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Stability-Indicating RP-HPLC Method Development and Validation for Duloxetine Hydrochloride in Tablets

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This paper describes the development of a stability-indicating RP-HPLC method for duloxetine hydrochloride (DLX) in the presence of its degradation products generated from forced decomposition studies. The drug substance was found to be susceptible to stress conditions of acid, base, oxidation, wet heat, dry heat, and photodegradation. The drug was found to be stable to the dry heat condition attempted. Successful separation of the drug from the degradation products formed under stress conditions was achieved on a Phenomenex C18 column (250 4.6 mm id, 5 m particle size) using acetonitrilemethanol0.032 M ammonium acetate buffer (55 + 05 + 40, v/v/v) as the mobile phase at a flow rate of 1.0 mL/min at 40C temperature. Quantification was achieved with photodiode array detection at 290 nm over the concentration range 0.25 g/mL with mean recovery of 101.048 0.53 for DLX by the RP-HPLC method. Statistical analysis proved the method is repeatable, specific, and accurate for estimation of DLX. Because the method could effectively separate the drug from its degradation products, it can be used as a stability-indicating method.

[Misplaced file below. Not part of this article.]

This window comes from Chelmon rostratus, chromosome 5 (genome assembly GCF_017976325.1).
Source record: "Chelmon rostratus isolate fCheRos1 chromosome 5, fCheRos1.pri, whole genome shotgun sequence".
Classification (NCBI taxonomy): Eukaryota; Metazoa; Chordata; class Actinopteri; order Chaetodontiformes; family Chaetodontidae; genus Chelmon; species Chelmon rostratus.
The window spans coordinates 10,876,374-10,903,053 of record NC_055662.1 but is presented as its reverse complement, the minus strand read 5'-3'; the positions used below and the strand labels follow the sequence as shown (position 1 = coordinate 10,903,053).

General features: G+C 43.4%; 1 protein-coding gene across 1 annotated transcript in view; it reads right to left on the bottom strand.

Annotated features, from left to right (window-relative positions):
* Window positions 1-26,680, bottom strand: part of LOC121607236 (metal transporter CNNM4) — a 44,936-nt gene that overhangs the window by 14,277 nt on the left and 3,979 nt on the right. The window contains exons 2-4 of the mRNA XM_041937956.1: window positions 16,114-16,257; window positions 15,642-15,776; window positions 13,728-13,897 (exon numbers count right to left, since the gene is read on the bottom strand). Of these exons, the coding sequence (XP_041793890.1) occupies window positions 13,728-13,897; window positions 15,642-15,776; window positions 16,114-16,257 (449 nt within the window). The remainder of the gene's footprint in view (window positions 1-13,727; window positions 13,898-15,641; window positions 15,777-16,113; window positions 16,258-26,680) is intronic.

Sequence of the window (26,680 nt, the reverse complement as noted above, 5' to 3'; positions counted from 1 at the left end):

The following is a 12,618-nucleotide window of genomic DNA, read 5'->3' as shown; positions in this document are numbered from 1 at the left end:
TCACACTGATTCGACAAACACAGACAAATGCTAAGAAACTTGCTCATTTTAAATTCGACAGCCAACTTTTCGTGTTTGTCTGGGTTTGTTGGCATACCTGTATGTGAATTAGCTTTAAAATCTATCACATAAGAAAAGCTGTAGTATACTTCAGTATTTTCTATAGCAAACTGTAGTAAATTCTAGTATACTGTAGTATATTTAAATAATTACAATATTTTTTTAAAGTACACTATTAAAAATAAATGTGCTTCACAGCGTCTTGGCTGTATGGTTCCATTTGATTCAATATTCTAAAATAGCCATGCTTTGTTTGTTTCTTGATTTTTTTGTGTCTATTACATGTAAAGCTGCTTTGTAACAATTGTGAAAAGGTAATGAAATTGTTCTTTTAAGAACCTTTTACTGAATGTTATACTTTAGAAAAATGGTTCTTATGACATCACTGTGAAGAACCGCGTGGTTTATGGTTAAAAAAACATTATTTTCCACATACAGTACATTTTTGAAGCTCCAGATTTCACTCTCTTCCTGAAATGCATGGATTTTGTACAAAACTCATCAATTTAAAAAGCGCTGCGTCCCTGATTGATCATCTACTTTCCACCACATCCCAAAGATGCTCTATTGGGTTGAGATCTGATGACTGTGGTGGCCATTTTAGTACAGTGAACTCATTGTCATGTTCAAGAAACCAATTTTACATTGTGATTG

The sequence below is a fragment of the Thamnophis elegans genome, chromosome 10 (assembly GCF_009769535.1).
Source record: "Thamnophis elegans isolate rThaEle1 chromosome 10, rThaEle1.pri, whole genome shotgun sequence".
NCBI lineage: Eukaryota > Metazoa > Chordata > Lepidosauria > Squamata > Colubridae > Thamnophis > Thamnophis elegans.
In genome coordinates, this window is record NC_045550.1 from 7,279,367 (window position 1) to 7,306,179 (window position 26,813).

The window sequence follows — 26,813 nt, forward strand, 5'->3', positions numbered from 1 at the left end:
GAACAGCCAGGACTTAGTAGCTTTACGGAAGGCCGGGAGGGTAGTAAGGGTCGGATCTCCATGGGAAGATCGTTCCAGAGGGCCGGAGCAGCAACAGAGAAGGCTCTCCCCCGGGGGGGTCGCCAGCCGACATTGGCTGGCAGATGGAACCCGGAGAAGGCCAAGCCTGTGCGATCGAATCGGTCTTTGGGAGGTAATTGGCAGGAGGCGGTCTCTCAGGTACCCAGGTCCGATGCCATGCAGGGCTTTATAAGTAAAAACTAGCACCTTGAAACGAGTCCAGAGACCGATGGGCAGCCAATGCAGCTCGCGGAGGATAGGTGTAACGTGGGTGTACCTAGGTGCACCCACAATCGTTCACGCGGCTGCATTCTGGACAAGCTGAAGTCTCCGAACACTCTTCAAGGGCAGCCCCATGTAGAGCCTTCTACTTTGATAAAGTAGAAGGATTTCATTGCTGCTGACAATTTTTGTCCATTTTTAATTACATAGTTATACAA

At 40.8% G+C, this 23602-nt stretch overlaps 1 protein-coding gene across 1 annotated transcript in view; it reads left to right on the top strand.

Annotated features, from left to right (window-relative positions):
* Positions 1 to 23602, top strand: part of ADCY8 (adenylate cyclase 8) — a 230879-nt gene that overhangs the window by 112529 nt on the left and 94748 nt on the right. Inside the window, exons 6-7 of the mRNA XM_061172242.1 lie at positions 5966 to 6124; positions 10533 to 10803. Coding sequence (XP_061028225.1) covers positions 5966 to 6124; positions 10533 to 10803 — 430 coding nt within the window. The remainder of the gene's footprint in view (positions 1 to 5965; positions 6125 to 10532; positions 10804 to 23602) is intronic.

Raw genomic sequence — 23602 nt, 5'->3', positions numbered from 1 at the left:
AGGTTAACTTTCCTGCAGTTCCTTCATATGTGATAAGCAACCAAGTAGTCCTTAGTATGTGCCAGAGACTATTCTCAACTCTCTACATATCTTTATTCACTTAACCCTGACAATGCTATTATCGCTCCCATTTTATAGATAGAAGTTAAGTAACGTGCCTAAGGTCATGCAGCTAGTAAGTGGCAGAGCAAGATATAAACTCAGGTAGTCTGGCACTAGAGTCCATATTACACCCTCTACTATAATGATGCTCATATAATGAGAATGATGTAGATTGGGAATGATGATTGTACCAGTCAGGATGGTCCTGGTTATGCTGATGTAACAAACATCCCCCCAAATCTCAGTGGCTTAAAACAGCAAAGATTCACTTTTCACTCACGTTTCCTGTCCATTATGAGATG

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Document Type: Research Article

Affiliations: Ganpat University, S.K. Patel College of Pharmaceutical Education and Research, Department of Pharmaceutical Chemistry, Kherva-382711, Mehsana, Gujarat, India.

Publication date: 2010-01-01

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  • The Journal of AOAC INTERNATIONAL publishes refereed papers and reviews in the fields of chemical, biological and toxicological analytical chemistry for the purpose of showcasing the most precise, accurate and sensitive methods for analysis of foods, food additives, supplements and contaminants, cosmetics, drugs, toxins, hazardous substances, pesticides, feeds, fertilizers and the environment available at that point in time. The scope of the Journal includes unpublished original research describing new analytical methods, techniques and applications; improved approaches to sampling, both in the field and the laboratory; better methods of preparing samples for analysis; collaborative studies substantiating the performance of a given method; statistical techniques for evaluating data. The Journal will also publish other articles of general interest to its audience, e.g., technical communications; cautionary notes; comments on techniques, apparatus, and reagents.
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